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|Federal Highway Administration > Publications > Public Roads > Vol. 75 · No. 6 > Training Update|
Publication Number: FHWA-HRT-12-004
by Lilly Pinto
Web-Based Training Opens Doors
The National Highway Institute (NHI) has been providing continuing education opportunities to transportation professionals for more than four decades. Over the years, training attendees in their course evaluations have acknowledged the quality of NHI courses and the benefits of learning from leading experts in their respective fields. More recently, NHI's customers have expressed their appreciation for the wide variety of Web-based trainings (WBTs) now available, which they can easily fit into their demanding schedules. Responding to this feedback, NHI has expanded its WBT program to more than 100 courses. NHI training participant Rod McDaniels recently shared how participating in a WBT session helped him land a job with the Utah Department of Transportation (UDOT).
The Right Training at the Right Time
During his professional career, McDaniels had worked in a number of different industries and vocations with various organizations, ranging from the city of North Las Vegas to the United Parcel Service to an Alaskan fishery. However, in summer 2011, the position of program manager for outdoor advertising control at UDOT caught his eye, and he decided to apply.
After learning he had cleared the initial employment screenings, he began conducting indepth research on UDOT. "While researching to prepare for the interview, I actually stumbled across a reference to NHI by sheer fortune and great luck," says McDaniels. "As I was reading information about Federal laws and regulations, references to [the Federal Highway Administration] kept popping up. After reviewing the FHWA Web site, I was led directly to NHI's Web-based training portal. It was a bit of a serendipitous moment, in that I was doing the right thing, in the right place, at the right time."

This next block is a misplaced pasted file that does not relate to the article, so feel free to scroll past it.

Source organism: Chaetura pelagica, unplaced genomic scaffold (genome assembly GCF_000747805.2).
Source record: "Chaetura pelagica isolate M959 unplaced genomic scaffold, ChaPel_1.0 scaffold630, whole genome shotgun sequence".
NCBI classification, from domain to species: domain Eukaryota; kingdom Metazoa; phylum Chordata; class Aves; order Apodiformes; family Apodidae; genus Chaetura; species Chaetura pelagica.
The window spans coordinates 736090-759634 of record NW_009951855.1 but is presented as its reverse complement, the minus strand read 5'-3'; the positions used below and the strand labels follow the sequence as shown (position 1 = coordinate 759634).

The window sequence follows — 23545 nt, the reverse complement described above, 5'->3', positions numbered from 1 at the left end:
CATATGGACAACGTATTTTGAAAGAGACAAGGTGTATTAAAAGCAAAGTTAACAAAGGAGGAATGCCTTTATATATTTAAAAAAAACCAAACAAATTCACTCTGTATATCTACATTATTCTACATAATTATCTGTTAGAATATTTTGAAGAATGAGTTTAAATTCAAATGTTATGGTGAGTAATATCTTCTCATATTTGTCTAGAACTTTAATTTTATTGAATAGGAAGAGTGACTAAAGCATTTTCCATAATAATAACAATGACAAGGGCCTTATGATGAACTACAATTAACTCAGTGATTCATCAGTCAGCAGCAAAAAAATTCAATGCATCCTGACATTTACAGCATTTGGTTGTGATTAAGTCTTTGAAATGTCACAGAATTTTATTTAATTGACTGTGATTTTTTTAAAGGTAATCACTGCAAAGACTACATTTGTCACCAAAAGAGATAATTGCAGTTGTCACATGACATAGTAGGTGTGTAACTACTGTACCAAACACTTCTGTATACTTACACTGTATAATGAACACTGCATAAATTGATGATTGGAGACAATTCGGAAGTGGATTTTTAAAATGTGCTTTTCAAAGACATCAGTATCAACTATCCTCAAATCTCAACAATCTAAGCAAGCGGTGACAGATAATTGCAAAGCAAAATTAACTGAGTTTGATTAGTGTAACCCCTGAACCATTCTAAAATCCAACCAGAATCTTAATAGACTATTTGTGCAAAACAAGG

McDaniels could not believe his luck when he discovered that NHI offered a course specifically related to the position he was seeking. "In all my years of experience I have never discovered an opportunity where I could actually take a multihour interactive course specifically related to the position I was about to interview for," he says. He also was amazed by the number of WBTs that NHI offers, most of which are free to participants. "The WBT component makes 24/7 accessibility a reality, which is another great benefit for today's busy professionals. The training I took, Outdoor Advertising Control: Non-Bonus States [FHWA-NHI-141049], gave me the ability to take my time and study the highly interactive content. So when I took the exam, I scored 100 percent. When I finished the exam, I received completion results and scores as well as a professional course completion certificate."
Standing Out From the Crowd
McDaniels brought his certificate of completion to his interview as evidence of his "research, preparation, and competencies," he says. "This action led to a second interview, which eventually led to a job offer!"
In his new position at UDOT, McDaniels ensures the effective control of outdoor advertising in Utah through the Federal and State regulations related to the Highway Beautification Act. "I play an oversight, communication, and coordination role for our many talented field professionals who are dispersed within UDOT's four regional field offices," he says.
Because of his positive experience with NHI training, McDaniels plans to continue participating in NHI courses to grow his competencies and learn about new regulations and technologies in his field. "In today's highly competitive job market, even the most viable candidates need to present a sound differentiation strategy to impress hiring managers and make themselves stand out from the masses," he says. "In my case, there is zero doubt that NHI's WBT helped me accomplish this goal. To that end, I am truly grateful for NHI and all the people that labored for untold hours to make NHI's WBTs a strong educational resource aimed at improving vocational knowledge and marketable job skills."
Lilly Pinto is a contributing editor for Public Roads.
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